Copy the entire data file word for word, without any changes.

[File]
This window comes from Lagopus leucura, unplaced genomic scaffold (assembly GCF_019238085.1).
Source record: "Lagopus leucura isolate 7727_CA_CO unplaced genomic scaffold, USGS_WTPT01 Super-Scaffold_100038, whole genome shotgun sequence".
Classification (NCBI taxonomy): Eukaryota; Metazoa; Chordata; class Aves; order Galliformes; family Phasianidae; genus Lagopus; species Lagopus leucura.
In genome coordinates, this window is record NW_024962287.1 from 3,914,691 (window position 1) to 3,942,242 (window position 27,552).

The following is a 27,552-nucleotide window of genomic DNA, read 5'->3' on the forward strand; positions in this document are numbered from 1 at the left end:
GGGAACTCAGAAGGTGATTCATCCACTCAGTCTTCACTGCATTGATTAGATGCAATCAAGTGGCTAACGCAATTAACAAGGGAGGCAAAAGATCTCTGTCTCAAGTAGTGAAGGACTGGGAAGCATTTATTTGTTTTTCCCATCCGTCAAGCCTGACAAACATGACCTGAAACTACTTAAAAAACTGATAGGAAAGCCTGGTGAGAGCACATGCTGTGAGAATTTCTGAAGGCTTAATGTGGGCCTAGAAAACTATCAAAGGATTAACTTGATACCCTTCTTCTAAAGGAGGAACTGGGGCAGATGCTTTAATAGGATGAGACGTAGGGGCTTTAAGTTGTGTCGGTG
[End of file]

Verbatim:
This window comes from Lagopus leucura, unplaced genomic scaffold (assembly GCF_019238085.1).
Source record: "Lagopus leucura isolate 7727_CA_CO unplaced genomic scaffold, USGS_WTPT01 Super-Scaffold_100038, whole genome shotgun sequence".
Classification (NCBI taxonomy): Eukaryota; Metazoa; Chordata; class Aves; order Galliformes; family Phasianidae; genus Lagopus; species Lagopus leucura.
In genome coordinates, this window is record NW_024962287.1 from 3,914,691 (window position 1) to 3,942,242 (window position 27,552).

The following is a 27,552-nucleotide window of genomic DNA, read 5'->3' on the forward strand; positions in this document are numbered from 1 at the left end:
GGGAACTCAGAAGGTGATTCATCCACTCAGTCTTCACTGCATTGATTAGATGCAATCAAGTGGCTAACGCAATTAACAAGGGAGGCAAAAGATCTCTGTCTCAAGTAGTGAAGGACTGGGAAGCATTTATTTGTTTTTCCCATCCGTCAAGCCTGACAAACATGACCTGAAACTACTTAAAAAACTGATAGGAAAGCCTGGTGAGAGCACATGCTGTGAGAATTTCTGAAGGCTTAATGTGGGCCTAGAAAACTATCAAAGGATTAACTTGATACCCTTCTTCTAAAGGAGGAACTGGGGCAGATGCTTTAATAGGATGAGACGTAGGGGCTTTAAGTTGTGTCGGTG